We are all well aware of the effects of too much screen time on our own ability to concentrate and our social interactions. And we don’t want that for our kids.
A few years ago a friend who was a new parent told me that he never bought his kids anything that required a battery. He told the children’s grandparents to do the same thing. Having your kid press a button over and over again was not his idea of educational play.
Go into any upscale toy store, and you’ll find it littered with wooden blocks, Melissa & Doug pretend food and some simple costumes. The toys intended to teach science or math are not LeapPads, but microscopes and abacuses.
"iPad use in formal learning environments, by all accounts, is soaring. Due to the almost magical ways it promotes interaction, that makes sense. But when learners are using the iPad, what are they doing? What exactly?"
Researchers report that the average adolescent needs eight and a half to nine and a half hours of sleep each night. But in a poll taken in 2006 by the National Sleep Foundation, less than 20 percent reported getting that much rest on school nights.Adolescents who do not receive adequate rest have trouble keeping up in the classroom and are more vulnerable to other health problems. And catching up on sleep on the weekend won’t help.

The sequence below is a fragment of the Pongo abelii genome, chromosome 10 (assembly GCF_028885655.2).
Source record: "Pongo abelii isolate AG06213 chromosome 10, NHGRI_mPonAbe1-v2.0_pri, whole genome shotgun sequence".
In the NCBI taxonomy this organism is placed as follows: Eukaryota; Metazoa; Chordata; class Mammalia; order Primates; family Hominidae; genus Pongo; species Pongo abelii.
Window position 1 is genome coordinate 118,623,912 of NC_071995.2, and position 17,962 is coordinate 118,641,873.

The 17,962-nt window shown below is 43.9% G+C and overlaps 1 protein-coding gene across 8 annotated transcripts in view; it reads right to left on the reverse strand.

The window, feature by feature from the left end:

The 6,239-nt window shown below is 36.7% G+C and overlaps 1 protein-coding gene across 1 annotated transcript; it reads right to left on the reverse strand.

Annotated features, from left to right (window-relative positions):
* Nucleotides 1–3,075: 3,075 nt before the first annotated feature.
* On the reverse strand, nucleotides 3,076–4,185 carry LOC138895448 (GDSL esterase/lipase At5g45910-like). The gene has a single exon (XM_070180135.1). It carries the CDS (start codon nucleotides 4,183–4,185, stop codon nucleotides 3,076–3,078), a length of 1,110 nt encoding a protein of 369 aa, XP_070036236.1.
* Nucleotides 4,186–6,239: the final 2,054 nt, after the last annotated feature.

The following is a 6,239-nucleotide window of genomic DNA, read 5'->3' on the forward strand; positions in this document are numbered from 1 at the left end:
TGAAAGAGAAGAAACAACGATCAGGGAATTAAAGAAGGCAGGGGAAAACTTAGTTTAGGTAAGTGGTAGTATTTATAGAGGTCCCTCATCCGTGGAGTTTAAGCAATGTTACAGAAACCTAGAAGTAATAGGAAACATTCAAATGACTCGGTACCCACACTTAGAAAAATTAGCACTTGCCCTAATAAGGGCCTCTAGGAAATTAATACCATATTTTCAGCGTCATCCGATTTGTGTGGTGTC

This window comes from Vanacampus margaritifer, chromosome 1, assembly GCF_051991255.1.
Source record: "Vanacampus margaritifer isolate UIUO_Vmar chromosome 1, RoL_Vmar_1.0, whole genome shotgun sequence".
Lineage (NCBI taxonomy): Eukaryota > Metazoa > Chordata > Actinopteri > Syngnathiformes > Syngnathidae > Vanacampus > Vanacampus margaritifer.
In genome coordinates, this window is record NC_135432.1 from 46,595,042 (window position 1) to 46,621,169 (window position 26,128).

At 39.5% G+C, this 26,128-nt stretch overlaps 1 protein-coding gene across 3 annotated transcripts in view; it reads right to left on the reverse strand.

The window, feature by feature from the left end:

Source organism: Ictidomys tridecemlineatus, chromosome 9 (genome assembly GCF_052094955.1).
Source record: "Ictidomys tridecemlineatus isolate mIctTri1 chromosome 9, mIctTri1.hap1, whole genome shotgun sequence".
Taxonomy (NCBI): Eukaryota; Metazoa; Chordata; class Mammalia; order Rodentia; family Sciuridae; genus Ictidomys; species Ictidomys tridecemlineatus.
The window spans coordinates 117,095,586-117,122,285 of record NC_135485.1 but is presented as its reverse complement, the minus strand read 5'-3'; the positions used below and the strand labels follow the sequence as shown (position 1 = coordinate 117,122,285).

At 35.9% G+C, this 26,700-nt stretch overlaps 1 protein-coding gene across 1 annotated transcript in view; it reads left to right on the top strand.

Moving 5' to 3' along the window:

"Researchers report that the average adolescent needs eight and a half to nine and a half hours of sleep each night. But in a poll taken in 2006 by the National Sleep Foundation, less than 20 percent reported getting that much rest on school nights."